“We still believe this should happen,” Thani said, adding that it “is also a desire that’s shared by other GCC countries.”
His remarks come as President-elect Joe Biden, a proponent of diplomacy with Iran, is set to assume office and is widely expected to recalibrate the U.S. approach to Iran. Biden has expressed support for the nuclear deal that Tehran struck with six world powers, including the United States, in 2015, and he has derided the Trump administration’s policies toward Iran — including withdrawal from the nuclear pact — as a “dangerous failure.”
Speaking of the possibility that the United States would reengage with Iran and rejoin the nuclear deal, Thani said: “We hope they are going to reach a solution.”
“That will help between the GCC and Iran,” he added. “Everything is interconnected at the end of the day.”
After a rift that had festered for more than three years, Qatar restored ties with Saudi Arabia and its Persian Gulf allies this month as part of an agreement brokered by Kuwait and the United States. Saudi Arabia, along with Bahrain, the United Arab Emirates and Egypt, had sought to isolate Qatar, in part for its cordial relations with Iran, by imposing a land, sea and air blockade and breaking off diplomatic ties.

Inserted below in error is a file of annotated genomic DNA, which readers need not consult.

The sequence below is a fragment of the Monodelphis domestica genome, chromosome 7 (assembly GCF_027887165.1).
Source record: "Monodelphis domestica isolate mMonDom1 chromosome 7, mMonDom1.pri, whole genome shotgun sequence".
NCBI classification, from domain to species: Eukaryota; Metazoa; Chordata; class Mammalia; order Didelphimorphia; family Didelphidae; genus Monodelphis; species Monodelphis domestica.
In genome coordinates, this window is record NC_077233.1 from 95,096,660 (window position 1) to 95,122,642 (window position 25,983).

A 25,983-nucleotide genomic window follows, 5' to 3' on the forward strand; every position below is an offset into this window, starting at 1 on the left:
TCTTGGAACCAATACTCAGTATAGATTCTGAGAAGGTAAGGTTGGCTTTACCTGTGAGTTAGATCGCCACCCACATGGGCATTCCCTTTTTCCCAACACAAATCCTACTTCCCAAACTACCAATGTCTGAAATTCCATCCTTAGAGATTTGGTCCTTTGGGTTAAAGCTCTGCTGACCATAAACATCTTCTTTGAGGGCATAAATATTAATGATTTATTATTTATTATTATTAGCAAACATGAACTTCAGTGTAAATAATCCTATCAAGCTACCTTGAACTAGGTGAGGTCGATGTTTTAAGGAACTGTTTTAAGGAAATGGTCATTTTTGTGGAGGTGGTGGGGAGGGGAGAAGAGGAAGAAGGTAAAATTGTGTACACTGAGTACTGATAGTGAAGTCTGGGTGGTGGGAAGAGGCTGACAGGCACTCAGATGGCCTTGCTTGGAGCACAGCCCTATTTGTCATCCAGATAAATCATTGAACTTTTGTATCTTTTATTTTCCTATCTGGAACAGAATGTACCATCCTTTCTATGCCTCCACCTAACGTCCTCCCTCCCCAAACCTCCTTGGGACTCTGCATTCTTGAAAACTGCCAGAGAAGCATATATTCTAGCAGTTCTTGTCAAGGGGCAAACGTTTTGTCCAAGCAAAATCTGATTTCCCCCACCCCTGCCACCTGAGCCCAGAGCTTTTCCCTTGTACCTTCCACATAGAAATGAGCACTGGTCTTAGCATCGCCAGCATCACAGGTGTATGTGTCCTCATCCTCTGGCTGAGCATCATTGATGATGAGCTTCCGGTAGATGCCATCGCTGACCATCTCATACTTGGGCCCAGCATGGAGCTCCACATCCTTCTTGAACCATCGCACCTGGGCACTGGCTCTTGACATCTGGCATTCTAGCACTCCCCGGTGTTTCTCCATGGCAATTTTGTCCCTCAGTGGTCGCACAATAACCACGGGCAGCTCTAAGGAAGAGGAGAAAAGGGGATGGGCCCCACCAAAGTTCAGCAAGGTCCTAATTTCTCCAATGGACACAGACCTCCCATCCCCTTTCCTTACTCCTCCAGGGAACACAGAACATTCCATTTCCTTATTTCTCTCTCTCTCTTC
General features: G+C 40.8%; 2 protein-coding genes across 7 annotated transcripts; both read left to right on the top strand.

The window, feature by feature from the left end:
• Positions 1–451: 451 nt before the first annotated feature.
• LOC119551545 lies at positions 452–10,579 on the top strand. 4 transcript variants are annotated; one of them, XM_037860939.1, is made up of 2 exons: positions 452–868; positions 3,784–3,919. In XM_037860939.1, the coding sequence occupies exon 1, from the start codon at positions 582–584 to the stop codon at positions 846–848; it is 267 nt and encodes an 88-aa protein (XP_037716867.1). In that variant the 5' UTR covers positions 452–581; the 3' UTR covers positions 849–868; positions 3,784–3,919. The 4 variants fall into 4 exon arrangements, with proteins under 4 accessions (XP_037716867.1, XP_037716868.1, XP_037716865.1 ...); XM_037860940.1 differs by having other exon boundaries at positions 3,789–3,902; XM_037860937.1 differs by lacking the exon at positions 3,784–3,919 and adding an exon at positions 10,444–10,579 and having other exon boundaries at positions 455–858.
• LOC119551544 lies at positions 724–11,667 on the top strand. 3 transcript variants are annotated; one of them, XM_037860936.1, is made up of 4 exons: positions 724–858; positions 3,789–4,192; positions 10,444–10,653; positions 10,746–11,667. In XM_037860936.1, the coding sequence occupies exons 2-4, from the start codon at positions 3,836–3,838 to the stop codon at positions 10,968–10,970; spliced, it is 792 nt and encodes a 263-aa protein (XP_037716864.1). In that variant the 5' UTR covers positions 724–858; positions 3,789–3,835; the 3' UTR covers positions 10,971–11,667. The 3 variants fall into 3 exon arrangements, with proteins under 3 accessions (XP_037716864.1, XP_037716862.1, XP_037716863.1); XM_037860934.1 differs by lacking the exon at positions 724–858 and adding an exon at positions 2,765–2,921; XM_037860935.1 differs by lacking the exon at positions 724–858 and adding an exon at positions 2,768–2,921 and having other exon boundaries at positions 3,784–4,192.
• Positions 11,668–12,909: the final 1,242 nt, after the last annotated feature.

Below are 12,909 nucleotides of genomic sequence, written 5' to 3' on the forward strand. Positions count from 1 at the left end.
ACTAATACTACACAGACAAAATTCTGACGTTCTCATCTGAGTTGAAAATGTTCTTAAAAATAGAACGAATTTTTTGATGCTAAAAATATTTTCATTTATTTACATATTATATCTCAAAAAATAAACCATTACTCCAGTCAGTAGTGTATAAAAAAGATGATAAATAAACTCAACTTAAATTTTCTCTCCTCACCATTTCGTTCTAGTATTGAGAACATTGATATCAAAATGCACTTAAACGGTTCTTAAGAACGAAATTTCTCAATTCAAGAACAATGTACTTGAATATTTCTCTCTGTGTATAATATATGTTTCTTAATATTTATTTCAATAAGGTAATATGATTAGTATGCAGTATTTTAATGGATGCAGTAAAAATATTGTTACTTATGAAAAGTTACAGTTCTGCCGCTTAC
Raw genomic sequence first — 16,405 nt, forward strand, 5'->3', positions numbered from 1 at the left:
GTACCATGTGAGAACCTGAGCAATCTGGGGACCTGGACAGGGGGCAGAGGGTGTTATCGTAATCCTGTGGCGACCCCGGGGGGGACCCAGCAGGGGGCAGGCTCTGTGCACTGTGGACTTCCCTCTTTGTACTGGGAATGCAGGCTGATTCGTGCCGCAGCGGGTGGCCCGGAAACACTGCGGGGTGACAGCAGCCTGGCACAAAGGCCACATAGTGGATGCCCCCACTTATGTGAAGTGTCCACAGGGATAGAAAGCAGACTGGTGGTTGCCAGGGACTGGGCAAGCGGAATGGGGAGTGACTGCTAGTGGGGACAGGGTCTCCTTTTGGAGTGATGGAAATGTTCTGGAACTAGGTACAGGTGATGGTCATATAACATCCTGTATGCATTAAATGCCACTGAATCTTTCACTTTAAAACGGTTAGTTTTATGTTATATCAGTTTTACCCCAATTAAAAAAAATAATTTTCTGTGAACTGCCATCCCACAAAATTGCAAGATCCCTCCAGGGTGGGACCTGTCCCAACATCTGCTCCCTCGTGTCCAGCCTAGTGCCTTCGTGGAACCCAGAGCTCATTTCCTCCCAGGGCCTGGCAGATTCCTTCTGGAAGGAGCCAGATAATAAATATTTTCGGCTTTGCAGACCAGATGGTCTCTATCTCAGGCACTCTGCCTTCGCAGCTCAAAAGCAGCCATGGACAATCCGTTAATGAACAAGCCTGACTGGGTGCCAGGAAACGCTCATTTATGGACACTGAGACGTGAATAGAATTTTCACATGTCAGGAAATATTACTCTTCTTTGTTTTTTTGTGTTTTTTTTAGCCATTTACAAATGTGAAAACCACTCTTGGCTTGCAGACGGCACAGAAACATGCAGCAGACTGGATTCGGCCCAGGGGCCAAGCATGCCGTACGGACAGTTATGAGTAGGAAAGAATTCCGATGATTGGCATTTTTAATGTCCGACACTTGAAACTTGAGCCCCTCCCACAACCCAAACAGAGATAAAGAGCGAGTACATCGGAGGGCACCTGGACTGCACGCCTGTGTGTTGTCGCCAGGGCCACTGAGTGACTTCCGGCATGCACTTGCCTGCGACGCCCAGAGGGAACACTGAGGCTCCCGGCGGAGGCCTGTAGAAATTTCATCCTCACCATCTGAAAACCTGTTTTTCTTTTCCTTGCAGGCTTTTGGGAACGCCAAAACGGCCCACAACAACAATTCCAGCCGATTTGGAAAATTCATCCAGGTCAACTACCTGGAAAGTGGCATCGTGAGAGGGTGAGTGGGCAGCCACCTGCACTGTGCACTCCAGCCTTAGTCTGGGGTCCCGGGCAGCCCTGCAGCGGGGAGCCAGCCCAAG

Qatar’s desire to cool tensions between Iran and its gulf neighbors faced several obstacles. Iran’s relations with several countries — Saudi Arabia and Bahrain, in particular — reached a nadir over the past five years. Saudi Arabia halted diplomatic relations with Iran in 2016, after Iranian protesters angered at the kingdom’s execution of a Shiite cleric sacked the Saudi Embassy in Tehran.
Saudi Arabia has also protested Tehran’s support for a rebel group in Yemen that has carried out attacks on the kingdom, using weapons that Saudi Arabia and the United States say originated in Iran. Over the years, Iran and its adversaries have repeatedly accused each other of meddling in domestic affairs.
Beyond that bitter history, the GCC has often struggled to agree on a common approach to external challenges. Apart from Saudi Arabia and Bahrain, several of the bloc’s members have preferred to maintain friendly ties with Tehran.
The GCC has been “more successful with what I would call its collective common market, rather than its political alignment,” Anwar Gargash, the UAE minister of state for foreign affairs, said during an online briefing with reporters this month.
In the past, the bloc “has not been in total agreement on how to address these issues, including Iran,” Gargash said. The UAE believes that “serious issues” between the gulf states and Iran should be dealt with “through de-escalation and through diplomacy,” he added.
Kareem Fahim contributed to this report.